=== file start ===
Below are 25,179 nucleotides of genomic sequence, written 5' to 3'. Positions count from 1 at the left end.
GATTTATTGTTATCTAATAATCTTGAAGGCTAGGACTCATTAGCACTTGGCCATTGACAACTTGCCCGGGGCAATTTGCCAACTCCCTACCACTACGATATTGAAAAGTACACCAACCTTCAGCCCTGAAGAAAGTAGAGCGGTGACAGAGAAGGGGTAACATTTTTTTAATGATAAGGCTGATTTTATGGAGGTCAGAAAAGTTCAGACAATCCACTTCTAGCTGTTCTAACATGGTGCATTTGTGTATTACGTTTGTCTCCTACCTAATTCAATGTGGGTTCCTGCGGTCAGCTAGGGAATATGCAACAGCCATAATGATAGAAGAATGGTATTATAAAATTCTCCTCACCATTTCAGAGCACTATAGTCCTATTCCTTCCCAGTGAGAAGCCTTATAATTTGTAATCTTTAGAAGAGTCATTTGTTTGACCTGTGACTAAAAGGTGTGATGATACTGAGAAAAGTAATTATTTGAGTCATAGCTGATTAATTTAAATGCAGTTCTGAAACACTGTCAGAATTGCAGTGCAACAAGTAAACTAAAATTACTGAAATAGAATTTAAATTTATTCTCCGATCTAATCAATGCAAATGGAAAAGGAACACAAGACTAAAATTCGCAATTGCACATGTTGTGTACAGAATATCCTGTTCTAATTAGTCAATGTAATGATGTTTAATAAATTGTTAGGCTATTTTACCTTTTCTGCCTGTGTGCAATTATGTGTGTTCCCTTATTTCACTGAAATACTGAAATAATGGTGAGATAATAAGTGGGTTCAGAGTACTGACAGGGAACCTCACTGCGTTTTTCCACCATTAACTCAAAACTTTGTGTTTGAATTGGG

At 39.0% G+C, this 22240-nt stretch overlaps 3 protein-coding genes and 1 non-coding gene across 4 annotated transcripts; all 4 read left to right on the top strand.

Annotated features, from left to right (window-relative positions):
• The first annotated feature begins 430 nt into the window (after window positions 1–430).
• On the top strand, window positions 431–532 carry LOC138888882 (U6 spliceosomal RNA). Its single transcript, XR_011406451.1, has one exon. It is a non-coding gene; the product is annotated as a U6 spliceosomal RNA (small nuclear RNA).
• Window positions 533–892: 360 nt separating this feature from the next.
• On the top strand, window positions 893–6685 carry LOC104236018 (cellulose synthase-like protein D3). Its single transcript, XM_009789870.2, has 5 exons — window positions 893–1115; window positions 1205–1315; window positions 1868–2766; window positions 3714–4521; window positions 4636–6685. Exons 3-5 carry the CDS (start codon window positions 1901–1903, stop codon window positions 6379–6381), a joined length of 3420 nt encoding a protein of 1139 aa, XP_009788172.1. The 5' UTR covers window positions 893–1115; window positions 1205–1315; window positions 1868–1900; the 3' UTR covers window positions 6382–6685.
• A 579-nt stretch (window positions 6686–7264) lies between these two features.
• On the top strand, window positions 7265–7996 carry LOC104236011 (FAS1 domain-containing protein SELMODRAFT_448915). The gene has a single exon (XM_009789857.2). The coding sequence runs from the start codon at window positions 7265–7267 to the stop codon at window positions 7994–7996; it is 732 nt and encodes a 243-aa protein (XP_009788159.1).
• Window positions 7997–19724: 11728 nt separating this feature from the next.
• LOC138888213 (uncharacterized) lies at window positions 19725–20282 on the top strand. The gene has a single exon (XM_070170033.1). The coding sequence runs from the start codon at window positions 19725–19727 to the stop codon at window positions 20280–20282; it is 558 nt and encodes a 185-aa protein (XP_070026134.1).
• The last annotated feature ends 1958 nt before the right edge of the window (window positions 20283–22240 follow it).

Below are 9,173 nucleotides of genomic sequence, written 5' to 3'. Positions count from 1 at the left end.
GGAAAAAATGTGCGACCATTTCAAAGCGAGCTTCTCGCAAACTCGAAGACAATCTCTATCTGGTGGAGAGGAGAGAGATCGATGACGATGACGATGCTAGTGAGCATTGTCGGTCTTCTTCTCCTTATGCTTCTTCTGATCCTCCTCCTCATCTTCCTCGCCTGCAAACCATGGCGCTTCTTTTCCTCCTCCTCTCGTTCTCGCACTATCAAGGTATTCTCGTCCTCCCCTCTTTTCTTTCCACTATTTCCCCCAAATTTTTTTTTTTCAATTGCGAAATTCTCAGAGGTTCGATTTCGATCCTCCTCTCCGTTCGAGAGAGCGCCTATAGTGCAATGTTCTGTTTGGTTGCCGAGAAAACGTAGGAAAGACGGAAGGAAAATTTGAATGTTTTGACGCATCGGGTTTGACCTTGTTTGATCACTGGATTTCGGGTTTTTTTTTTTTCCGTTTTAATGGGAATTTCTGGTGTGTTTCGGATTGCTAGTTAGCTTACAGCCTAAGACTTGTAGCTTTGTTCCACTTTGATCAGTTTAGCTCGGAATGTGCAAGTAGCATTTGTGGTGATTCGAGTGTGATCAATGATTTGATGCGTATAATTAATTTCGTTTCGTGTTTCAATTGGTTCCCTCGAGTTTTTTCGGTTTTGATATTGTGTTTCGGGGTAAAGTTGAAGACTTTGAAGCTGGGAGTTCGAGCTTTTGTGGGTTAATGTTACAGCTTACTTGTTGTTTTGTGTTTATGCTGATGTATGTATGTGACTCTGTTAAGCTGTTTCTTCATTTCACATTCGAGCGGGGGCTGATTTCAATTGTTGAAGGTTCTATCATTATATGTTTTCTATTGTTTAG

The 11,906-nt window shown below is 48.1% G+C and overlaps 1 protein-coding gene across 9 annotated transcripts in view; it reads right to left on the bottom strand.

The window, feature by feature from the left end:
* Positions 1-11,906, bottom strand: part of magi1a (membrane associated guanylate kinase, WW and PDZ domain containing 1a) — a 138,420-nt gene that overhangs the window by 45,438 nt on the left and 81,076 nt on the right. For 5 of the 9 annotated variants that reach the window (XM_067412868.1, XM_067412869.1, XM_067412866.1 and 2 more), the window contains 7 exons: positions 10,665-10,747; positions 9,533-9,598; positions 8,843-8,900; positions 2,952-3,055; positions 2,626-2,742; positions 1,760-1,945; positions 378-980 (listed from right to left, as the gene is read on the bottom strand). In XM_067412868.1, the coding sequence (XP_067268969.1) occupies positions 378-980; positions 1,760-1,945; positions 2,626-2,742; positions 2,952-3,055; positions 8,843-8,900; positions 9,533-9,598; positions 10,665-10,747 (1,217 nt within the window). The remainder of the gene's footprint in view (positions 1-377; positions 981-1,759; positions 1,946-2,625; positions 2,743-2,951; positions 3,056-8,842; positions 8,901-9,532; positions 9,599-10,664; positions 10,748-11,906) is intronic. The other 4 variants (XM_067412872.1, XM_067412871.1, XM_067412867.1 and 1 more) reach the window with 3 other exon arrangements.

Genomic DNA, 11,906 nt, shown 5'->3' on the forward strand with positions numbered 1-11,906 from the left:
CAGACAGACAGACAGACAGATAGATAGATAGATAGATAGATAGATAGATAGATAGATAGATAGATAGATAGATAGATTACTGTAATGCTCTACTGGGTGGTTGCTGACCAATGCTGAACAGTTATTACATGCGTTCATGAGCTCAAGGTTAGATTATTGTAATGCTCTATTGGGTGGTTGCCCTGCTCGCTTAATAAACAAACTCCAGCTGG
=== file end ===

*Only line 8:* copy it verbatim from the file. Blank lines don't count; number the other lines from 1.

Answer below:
• On the top strand, window positions 893–6685 carry LOC104236018 (cellulose synthase-like protein D3). Its single transcript, XM_009789870.2, has 5 exons — window positions 893–1115; window positions 1205–1315; window positions 1868–2766; window positions 3714–4521; window positions 4636–6685. Exons 3-5 carry the CDS (start codon window positions 1901–1903, stop codon window positions 6379–6381), a joined length of 3420 nt encoding a protein of 1139 aa, XP_009788172.1. The 5' UTR covers window positions 893–1115; window positions 1205–1315; window positions 1868–1900; the 3' UTR covers window positions 6382–6685.